The term Hijra has roots from the Arabic term “hjr” but has been borrowed by Hindi and it translates to “eunuch” or “hermaphrodite” however it is an umbrella term, often used to refer to the transgender, intersex, homosexual, asexual, eunuch, and hermaphrodite communities of South Asia, specifically India, Pakistan, and Bangladesh. Hijras have officially been given the status of the third gender and are not recognized as either male or female. In Gender and Genitals: Constructs of Sex and Gender, Hubbard also mentions how hijras are able to live as a third group rather than being categorized with the typical form of recognition for gender identity. Although Hubbard writes that there is acceptance of the third gender in non-western countries, there is also a downside to this acceptance. Life has not become any easier for them despite being recognized as a third gender. In fact, their gender identity creates more problems for them because of societal norms. In this piece, I will be writing about some of the struggles that are experienced by the hijra community in South Asia.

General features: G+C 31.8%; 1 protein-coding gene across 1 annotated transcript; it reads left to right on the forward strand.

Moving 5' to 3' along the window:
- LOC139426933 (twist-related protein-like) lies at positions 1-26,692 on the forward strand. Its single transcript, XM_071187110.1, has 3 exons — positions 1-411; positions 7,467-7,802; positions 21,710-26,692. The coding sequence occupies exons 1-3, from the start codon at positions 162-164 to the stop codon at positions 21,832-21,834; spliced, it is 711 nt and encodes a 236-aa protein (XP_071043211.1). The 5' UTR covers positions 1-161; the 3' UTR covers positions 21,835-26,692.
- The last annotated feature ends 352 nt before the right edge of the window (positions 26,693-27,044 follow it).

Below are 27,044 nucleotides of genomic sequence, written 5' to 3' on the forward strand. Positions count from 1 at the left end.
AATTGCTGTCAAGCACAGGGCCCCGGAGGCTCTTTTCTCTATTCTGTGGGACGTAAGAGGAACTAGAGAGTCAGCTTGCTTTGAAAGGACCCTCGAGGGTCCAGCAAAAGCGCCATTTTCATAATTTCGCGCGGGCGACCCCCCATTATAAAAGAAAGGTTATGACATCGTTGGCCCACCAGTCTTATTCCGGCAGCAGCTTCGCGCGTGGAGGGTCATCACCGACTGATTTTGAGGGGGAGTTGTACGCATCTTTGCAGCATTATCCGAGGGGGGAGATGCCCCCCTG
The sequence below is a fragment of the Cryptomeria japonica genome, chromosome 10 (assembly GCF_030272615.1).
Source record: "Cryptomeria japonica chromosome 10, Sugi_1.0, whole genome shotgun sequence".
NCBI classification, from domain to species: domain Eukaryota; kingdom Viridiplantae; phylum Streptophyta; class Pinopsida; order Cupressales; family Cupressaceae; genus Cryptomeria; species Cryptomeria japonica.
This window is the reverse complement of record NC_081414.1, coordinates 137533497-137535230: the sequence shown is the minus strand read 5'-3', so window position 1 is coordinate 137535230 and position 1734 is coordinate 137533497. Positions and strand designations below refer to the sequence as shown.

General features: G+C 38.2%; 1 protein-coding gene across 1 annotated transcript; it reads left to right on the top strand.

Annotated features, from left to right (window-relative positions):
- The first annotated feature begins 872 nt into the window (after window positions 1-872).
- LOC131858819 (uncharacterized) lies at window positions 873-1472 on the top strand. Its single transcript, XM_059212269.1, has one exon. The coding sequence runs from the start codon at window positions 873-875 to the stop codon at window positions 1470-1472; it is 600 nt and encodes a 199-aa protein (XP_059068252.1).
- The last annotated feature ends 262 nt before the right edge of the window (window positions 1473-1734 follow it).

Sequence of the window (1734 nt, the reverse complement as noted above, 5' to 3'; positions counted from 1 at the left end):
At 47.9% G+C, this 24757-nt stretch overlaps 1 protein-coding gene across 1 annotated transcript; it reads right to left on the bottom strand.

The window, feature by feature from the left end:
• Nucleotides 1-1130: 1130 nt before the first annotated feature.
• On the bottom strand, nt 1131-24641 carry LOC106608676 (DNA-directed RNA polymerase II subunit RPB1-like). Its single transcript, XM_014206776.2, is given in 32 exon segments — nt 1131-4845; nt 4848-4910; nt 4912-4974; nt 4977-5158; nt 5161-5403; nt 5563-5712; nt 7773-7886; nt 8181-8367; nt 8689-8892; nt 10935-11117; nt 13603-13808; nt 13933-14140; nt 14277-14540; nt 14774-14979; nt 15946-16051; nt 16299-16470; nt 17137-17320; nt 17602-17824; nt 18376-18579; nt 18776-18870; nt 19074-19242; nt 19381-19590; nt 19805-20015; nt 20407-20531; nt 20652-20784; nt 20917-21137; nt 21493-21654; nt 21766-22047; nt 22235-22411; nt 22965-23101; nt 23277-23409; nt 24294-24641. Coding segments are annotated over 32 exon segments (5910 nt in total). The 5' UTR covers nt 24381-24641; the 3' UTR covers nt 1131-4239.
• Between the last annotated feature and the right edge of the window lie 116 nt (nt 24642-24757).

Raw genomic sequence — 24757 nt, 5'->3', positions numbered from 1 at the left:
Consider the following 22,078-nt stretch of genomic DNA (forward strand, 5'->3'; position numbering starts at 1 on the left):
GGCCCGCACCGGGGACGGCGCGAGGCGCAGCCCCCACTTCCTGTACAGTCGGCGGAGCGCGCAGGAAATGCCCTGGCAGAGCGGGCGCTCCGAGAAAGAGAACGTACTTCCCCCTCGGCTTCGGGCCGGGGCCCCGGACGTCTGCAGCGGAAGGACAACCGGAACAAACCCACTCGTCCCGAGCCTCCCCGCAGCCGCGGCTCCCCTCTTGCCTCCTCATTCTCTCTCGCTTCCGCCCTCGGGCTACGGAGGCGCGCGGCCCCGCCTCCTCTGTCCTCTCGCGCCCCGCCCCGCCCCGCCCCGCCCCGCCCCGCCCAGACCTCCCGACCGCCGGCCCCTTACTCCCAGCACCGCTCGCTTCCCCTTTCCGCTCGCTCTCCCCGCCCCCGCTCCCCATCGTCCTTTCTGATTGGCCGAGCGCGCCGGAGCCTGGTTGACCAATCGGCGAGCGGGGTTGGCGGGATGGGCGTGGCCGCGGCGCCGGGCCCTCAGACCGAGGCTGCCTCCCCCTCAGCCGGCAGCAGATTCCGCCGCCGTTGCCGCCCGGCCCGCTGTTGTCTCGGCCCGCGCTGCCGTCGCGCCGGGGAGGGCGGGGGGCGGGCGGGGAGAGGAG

To survive in any society, it is important for an individual to be socially accepted for who they are but considering the universal treatment of the LGBTQ+ community, it is obvious that not many countries are interested in advocating for their social acceptance. Even though hijras have been legally recognized as a third gender for being “different” yet they have to live as an outcast regardless because the norm does not allow for them to be respected in ways that other members of society are able to do so because of their heterosexuality. Hijras have been recognized in South Asia since even before the Mughal empire. They held highly respectable positions during the Mughal empire serving “as caretakers of royal harems, masters of art and culture, and trusted as messengers, watchmen and guardians” (Chaudhry et al, 2553). However, sadly this is not the case anymore as many hijras have to struggle to just make a decent living. Most of them are left with no choice but to take to the street for begging or prostitution. They have to take all sorts of risks with their bodies because their work requires them to do so. This is because the governments may recognize them as a third gender but do not necessarily provide them with any resources and no one seems to respect them enough to give them a job. This is so disgusting and infuriating considering how there was once a time when they were able to hold a respectable position but due to colonization and other factors, they have to live as outcasts.